In addition to getting a sponsor, who is often available for calls at virtually any hour, the newcomer to the group is often encouraged to attend 90 meetings in 90 days. Think about that for a moment. Several things came to my mind when I first heard that: (i) There are actually enough groups in most places that 90 in 90 is possible!? (ii) Talk about immersion . . . wow! And relatedly (iii) if the goal is trans- or re-formation, that makes perfect sense.
I will say a final thing here, though more could be said about the way that AA does formation via a discipleship/communal process. There are a variety of meetings. Not all are the discussion meetings that many associate with AA. There are meetings for discussion, teaching, etc. But AA is big on personal stories or what we might call testimonies. If you spend any length of time going to any support group meetings, you will hear an abundance of personal stories of failure and progress. These stories are not only disarming because of their honesty about real failures in a way that is uncommon, but they are magnetic.
The practice of such honesty becomes makes both the program and the AA group very attractive, especially when the stories of failure outstrip the failures of the newcomer! Just hearing other addicts be honest about their lives without being shamed crushes one of the biggest lies standing in the way of any transformation, namely, if I allow anyone—even myself—to look at and know the truth of what I am and have done, I will be and should be shamed to death. Further, because there are often blessings and redemption beyond failure in these stories, the stories give hope, which is essential to taking a new path. There has to be hope that it can lead somewhere good.
In sum, the newcomer to AA is encouraged, first, to work the steps. This is the core of the program, and developing willingness to do anything for recovery is stressed. But they are also encouraged to immerse themselves in the community and culture of the program by doing 90 meetings in 90 days. They are encouraged to get a sponsor, someone who is their equal, but who has what they want, who will be personally and individually available to help the newcomer on their new direction in life, which is guaranteed to be hard and have failures as well as progress. Finally, at the meetings and via their sponsor, they will take in countless stories of failure and success from real folks who have done things even worse than they have. They will see people facing the truth about themselves, asking for help, and getting it. They will be encouraged, in teaching and example, to do the same. Perhaps most importantly, hearing all these testimonies from other addicts, both at meetings and from their sponsor, begins to change what the newcomer believes is possible. They begin to believe.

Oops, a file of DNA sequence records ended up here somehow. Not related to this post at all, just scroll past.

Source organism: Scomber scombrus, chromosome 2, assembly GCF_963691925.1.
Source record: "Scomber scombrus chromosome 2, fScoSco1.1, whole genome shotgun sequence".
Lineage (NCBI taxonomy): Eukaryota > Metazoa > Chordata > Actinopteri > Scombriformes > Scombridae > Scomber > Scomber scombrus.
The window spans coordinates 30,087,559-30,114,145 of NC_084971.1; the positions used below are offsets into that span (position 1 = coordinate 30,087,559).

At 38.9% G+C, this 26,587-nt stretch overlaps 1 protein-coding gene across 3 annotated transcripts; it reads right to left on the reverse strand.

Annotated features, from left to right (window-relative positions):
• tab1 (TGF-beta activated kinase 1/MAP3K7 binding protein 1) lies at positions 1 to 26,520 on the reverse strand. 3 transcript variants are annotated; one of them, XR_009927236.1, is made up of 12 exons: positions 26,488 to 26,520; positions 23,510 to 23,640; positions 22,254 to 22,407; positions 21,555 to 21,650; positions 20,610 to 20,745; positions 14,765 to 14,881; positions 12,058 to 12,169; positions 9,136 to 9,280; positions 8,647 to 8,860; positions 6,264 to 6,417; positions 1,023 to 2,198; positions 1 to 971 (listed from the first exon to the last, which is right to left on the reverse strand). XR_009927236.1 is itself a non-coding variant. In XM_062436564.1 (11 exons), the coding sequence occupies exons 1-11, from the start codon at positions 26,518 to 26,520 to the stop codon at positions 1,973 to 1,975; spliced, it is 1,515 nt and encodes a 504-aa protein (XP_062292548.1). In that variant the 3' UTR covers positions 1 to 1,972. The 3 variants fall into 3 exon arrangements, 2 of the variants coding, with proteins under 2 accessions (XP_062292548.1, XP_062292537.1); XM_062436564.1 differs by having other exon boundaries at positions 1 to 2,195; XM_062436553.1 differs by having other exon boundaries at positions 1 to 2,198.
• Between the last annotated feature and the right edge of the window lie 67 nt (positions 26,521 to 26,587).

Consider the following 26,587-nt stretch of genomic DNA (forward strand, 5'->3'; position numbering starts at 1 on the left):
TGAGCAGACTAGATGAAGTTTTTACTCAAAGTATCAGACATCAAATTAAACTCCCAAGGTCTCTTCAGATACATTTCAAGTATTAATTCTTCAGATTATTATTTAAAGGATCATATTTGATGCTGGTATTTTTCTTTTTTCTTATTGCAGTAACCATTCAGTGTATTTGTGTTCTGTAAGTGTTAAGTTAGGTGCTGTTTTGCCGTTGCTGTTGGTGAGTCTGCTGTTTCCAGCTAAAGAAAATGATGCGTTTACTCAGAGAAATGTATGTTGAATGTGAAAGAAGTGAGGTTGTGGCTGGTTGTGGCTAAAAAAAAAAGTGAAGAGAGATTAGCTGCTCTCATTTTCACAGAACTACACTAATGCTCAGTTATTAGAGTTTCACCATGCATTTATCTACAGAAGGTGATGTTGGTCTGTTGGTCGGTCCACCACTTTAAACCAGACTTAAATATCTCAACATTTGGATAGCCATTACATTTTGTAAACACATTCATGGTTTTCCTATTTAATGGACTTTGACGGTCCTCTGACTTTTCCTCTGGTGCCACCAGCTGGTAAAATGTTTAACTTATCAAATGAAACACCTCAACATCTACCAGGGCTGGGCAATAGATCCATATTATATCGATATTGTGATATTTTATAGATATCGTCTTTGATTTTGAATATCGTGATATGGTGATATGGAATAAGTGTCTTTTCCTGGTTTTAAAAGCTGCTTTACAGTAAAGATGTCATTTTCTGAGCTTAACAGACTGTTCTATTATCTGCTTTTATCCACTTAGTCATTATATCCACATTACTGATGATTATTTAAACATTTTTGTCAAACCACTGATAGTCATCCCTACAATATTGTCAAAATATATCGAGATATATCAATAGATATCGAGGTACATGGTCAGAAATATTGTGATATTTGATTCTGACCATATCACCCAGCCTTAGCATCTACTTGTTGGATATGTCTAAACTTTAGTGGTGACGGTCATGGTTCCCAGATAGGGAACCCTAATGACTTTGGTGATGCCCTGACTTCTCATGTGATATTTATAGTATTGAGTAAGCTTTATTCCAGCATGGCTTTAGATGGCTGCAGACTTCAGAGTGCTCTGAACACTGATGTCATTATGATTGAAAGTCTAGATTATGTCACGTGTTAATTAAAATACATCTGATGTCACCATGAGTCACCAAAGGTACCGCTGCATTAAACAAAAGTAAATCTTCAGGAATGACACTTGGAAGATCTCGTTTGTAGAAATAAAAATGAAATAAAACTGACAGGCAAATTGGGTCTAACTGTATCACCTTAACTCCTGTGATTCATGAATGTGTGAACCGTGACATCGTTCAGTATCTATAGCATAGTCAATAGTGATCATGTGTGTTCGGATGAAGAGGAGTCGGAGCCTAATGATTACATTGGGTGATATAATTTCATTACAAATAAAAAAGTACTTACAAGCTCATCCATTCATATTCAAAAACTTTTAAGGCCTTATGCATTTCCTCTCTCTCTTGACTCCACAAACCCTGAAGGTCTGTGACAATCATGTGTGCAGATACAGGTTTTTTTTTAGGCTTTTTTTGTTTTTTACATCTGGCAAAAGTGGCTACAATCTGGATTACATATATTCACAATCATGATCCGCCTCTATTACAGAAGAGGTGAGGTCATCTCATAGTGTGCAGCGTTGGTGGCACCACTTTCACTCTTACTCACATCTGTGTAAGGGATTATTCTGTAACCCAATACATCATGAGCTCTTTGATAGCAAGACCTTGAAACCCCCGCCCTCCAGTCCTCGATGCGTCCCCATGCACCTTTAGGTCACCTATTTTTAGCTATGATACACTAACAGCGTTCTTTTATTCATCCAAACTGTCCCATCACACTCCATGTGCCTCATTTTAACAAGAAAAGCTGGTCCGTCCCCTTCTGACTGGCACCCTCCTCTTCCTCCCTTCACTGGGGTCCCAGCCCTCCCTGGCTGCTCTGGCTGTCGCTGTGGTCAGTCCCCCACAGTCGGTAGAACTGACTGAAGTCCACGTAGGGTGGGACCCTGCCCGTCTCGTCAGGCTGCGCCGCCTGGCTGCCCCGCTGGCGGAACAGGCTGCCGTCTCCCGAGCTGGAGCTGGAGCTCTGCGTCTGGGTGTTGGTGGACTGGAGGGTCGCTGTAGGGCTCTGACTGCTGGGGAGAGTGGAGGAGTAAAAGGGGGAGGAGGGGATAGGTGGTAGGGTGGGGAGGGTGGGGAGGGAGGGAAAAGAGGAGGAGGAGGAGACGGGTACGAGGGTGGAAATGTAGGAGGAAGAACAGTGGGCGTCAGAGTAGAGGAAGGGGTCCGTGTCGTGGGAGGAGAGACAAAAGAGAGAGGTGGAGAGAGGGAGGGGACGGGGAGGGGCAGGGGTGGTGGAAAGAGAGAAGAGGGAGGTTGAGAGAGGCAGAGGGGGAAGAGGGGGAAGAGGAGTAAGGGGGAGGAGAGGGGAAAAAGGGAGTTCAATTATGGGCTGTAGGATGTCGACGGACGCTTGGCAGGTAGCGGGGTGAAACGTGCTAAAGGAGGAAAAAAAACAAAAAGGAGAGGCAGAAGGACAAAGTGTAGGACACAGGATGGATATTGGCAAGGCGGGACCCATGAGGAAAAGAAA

Obviously, it is tough to do justice to how 12-step groups do (trans)formation and discipleship in this forum, but I hope I’ve given enough to ask some questions: What, if anything, can the Church learn from how AA does discipleship and formation? Is there anything here that churches could implement or seek to cultivate? Was Dallas off his rocker with the comment about AA, or is there some truth there, and, if so, how so? Is the difference b/n a typical church’s practices and those of AA a function of different goals, or different aspects of “salvation” being sought or prioritized? Do you feel that (trans)formation and/or discipleship is as central to church as it is to AA? Why or why not?
If you want to contact me directly, you can do so at t.n.freemanii at gmail.